Infertility Investigation

Female Evaluation

The evaluation of female fertility must be done according to the age group, considering the fact that the older the patient, the greater the difficulty in becoming pregnant. Thus, women up to the age of 28 years should begin investigation after a spell of one year trying to conceive with no success. Between the ages of 29 and 35 years, investigation must begin after 6 months trying with no success, and from this age on, three months should be the maximum waiting time.

The main causes for female infertility are:

Ovulatory dysfunction:

This is one of the most common reasons for female infertility. Total absence of ovulation may occur or an irregular ovulation, followed by the absence or irregularity of menstruation. One known cause is the Polycystic Ovary Syndrome, where the eggs are retained in the ovaries forming micro cysts which may be seen through ultrasound scanning.

How to research?

  • Hormonal dosage, including thyroid hormones.
  • Transvaginal ultrasound scanning.

Abnormalities in the fallopian tubes:

The tubes may be damaged or blocked (partially or totally) hindering or deeming it impossible for the sperm to meet the egg.

How to research?

  • Evaluation of the permeability of the tubes through exams: hysterosalpingography, or in some cases through videolaparoscopy.

Abnormalities in the cervix mucus:

During the ovulation period, there is a production of mucus in the cervix which helps the passage and survival of the sperm, enabling them to reach the egg and fertilize it.

How to research?

  • Observing the mucus during the ovulation period and analyzing:
  • The interaction between mucus and semen.
  • Collecting cytology material to search for any infection.
  • Through video-hysteroscopy, with analysis of mucus.
  • Searching for any alteration in the mucosa which covers the cervix and produces the mucus.

Anatomical abnormalities of the uterine cavity:

Some pathologies such as myomas and polyps may alter the uterine cavity hindering pregnancy.

How to research?

  • Transvaginal ultrasound scanning.
  • Video-hysteroscopy.

Endometriosis:

Endometriosis occurs when the cells of the endometrium (the layer which lines the uterine cavity and produces the baby’s “nest”) become implanted in the pelvic region, close to the tubes and ovaries. This results in anatomic abnormalities and inflammation which hinders pregnancy.

How to research?

  • Videolaparoscopy.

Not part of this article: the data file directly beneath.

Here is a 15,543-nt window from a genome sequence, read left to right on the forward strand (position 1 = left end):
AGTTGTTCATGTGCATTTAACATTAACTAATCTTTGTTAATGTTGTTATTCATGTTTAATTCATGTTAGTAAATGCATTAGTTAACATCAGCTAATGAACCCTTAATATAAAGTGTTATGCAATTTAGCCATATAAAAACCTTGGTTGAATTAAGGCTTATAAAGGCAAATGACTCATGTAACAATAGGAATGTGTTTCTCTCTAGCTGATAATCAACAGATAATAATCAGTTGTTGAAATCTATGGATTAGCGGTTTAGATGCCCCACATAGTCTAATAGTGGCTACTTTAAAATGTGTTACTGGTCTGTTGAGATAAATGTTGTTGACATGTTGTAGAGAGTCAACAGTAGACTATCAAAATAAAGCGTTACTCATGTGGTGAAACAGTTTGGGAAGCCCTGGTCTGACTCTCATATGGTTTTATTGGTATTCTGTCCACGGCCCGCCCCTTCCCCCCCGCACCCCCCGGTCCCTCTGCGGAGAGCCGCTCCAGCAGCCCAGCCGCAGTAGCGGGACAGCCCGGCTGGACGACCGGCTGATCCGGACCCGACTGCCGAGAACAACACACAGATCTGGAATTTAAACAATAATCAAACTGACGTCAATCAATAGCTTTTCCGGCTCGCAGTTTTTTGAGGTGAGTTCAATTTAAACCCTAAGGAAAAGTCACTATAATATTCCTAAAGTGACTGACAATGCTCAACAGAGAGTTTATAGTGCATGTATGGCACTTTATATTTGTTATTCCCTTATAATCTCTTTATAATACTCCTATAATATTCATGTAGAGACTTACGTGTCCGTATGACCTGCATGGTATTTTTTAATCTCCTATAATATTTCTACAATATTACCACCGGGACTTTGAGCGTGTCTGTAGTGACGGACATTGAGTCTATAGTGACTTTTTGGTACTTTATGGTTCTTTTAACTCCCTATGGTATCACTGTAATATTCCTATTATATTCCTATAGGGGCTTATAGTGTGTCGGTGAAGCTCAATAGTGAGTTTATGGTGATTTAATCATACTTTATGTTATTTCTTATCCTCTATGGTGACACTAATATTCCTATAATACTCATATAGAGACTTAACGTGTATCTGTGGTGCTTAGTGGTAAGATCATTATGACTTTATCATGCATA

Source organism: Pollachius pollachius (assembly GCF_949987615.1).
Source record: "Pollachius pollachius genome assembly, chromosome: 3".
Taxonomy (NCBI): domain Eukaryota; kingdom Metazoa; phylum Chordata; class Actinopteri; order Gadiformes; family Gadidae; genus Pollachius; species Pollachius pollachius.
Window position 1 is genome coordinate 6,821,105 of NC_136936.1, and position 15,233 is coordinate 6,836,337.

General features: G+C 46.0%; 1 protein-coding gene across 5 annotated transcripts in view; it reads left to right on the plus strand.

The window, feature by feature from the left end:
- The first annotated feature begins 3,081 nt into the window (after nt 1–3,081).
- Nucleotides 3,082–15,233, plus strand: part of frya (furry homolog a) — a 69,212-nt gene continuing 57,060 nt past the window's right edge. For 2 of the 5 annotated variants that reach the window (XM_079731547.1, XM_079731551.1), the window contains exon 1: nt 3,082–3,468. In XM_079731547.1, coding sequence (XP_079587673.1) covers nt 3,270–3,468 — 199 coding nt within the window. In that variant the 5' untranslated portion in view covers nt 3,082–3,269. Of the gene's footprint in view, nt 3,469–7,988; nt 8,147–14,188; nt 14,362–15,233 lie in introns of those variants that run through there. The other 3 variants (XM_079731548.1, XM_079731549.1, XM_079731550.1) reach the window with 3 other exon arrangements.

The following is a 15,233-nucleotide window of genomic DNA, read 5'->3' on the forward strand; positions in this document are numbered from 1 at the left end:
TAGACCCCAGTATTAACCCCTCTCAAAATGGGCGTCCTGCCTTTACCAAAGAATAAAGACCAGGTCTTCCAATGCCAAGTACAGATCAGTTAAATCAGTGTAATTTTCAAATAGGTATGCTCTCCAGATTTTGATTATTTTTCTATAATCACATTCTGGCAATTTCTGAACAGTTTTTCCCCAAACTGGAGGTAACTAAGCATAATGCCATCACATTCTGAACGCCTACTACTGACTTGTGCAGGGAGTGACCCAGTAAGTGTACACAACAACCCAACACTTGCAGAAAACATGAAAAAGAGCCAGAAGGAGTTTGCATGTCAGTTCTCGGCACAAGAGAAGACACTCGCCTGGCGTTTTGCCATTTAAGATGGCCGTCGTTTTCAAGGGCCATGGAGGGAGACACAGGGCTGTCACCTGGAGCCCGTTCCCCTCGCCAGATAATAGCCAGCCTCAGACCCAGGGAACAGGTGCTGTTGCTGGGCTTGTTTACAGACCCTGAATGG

Male Evaluation

Importance of the exam

In 60% of infertility cases, abnormalities may be found in the man, more specifically, in the semen. It is necessary to perform a spermogram in order to determine the shape, number and degree of sperm motility.

After adequate examination, the physician may solve or counsel a great deal of couple infertility cases that come to the office. Even though the exam is not a complex one, it requires extreme care. As a result, few laboratories are prepared to do them correctly.

Spermatic Capacitation

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For the exam, a small amount of semen isexamined in special counting chambers under the microscope.

The semen laboratories inside fertility clinics usually include spermatic capacitation in the seminal exam which consists in separating the sperm with rapid progressive motility.

Sperm are classified according to motility into four different types: those with rapid directional motility (type A), those with no specific direction or low directional motility (type B), sperm that move but go nowhere (type C), and finally, those that do not move at all (type D). The only sperm capable of spontaneously fertilizing the egg are the type A. These are able to reach and penetrate the egg, thus fertilizing it.

 

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Spermatic capacitation is a preview of what will be done during the couple’s treatment in case Assisted Reproductive Technology (ATR) becomes necessary. This exam informs the physician which technique will be employed depending on how many types A sperm are found and collected from the fresh semen. The retrieved sperm are placed in a nutrient culture medium similar to the fluid found in the fallopian tubes. This culture is incubated under adequate conditions, similar to those in the human body, when it becomes possible to verify the sperm’s life expectancys.

What precautions must be taken with your exam?

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Semen collecting, for most men, is an embarrassing experience. With this in mind, Vida – Centro de Fertilidade sets up a discreet location that provides the necessary comfort for the patient.

When scheduling the exam, the patient is asked to abstain from sexual intercourse between 2 and 7 days. Respecting this interval is important since it represents the habitual period between intercourses in most couples. Futhermore, collecting a specimen within 24 hours since the last sexual relation reduces the number of sperm, whereas a spell of more than seven days may increase the number of immobile or dead sperm.